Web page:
- States also must require employers to provide notice of the availability of unemployment benefits to employees upon termination. The Department of Labor’s Employment & Training Administration has released guidance to state workforce agencies. Attachment III to the guidance is a model notice employers may use. As described below, some states, such as Pennsylvania, have already amended their laws to require that employers provide certain information to separating employees regarding the availability of benefits.
Other State-Specific Changes:
States have begun introducing changes or guidance related to their unemployment compensation programs in light of COVID-19.
For example, Pennsylvania now requires employers to provide notice to separating employees of the availability of unemployment benefits at the time of separation. This notice must include, at minimum:
- the availability of benefits to eligible employees,
- the ability to file a claim in the first week of the employment loss,
- the availability of assistance or information about a claim on the Department of Labor & Industry’s website or by calling the toll-free number the employer must include in the notice, and
- that the employee will need certain information to file a claim, including the employee’s full name, Social Security number, and, if not a U.S. citizen, authorization to work in the U.S.
See 43 P.S. § 766.1. Unlike several other COVID-19-related laws, this notification requirement is permanent and does not contain an expiration date.
In some states, employers’ unemployment compensation tax rates will not increase if their employees file claims based on the employers’ temporary closure or reduction of employees’ hours due to COVID-19. For example, in Pennsylvania, employers may secure relief from charges for certain COVID-19-related unemployment claims by filing a request within 21 days of notice from the Department indicating a claimant’s eligibility. Other states have issued COVID-19-specific guidance regarding the interaction of statutorily-required paid sick leave or disability insurance with unemployment compensation (e.g., New Jersey).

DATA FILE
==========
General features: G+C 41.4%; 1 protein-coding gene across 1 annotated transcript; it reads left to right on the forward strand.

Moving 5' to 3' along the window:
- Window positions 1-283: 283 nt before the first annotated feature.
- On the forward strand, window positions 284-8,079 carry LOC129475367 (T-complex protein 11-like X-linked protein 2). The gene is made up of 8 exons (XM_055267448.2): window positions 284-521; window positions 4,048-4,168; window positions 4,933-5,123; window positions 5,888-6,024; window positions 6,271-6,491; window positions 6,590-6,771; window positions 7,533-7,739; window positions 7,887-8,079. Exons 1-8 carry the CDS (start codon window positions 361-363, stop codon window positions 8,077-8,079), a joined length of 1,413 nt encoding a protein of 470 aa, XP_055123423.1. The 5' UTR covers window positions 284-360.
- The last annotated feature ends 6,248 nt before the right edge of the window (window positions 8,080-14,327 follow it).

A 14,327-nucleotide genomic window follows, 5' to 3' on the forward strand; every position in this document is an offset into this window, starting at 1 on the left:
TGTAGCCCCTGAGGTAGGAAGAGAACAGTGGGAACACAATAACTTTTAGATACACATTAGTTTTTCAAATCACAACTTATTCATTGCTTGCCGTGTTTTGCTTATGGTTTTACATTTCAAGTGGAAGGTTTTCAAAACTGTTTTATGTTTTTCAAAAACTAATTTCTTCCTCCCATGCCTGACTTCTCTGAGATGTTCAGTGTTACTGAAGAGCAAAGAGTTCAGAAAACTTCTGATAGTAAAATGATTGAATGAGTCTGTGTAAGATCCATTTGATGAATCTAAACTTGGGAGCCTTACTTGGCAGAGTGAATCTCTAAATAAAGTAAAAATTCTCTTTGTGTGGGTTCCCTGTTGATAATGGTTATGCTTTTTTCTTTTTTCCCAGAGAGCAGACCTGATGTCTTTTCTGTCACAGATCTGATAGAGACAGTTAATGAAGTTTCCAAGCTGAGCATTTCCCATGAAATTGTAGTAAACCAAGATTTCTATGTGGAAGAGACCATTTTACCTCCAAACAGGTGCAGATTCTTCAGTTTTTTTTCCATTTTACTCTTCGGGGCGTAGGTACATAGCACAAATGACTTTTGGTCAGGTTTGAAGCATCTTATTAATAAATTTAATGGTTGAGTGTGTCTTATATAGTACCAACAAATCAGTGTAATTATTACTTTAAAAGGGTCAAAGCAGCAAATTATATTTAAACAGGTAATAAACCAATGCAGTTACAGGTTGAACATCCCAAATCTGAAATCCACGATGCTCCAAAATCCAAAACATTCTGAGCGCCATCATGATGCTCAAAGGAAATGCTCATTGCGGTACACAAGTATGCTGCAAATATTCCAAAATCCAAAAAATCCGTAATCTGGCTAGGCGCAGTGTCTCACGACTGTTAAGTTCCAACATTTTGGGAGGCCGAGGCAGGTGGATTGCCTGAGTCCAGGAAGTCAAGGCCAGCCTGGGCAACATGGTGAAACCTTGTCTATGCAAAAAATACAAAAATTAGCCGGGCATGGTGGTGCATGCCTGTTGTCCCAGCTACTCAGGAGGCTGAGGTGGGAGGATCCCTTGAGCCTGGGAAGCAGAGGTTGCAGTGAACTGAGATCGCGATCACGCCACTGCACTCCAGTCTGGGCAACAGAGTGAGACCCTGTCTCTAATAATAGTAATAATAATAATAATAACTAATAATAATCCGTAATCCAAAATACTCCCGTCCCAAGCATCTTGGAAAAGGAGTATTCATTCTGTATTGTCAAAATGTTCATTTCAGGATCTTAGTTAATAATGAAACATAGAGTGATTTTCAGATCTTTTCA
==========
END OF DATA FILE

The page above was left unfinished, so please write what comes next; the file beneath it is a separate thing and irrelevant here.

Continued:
Employers should also be aware that many states have waived the waiting period independent of any prompting by the FFCRA or EUISAA, making benefits available to workers sooner (e.g., Pennsylvania, Massachusetts, District of Columbia). Additionally, to streamline the enormous influx of claims, some states have required claimants to file their initial claims on certain days or times based on their last names or the last four digits of their social security numbers (e.g., New York, New Jersey). Employers should also consider the effect of severance pay on unemployment benefits. Each state’s unemployment compensation program is different, and employers are encouraged to review their state’s program and to consult with counsel.
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The Labor & Employment Alert is intended to keep readers current on matters affecting labor & employment law, and is not intended to be legal advice. If you have any questions, please contact the Labor & Employment Department or any other attorney with whom you have been working.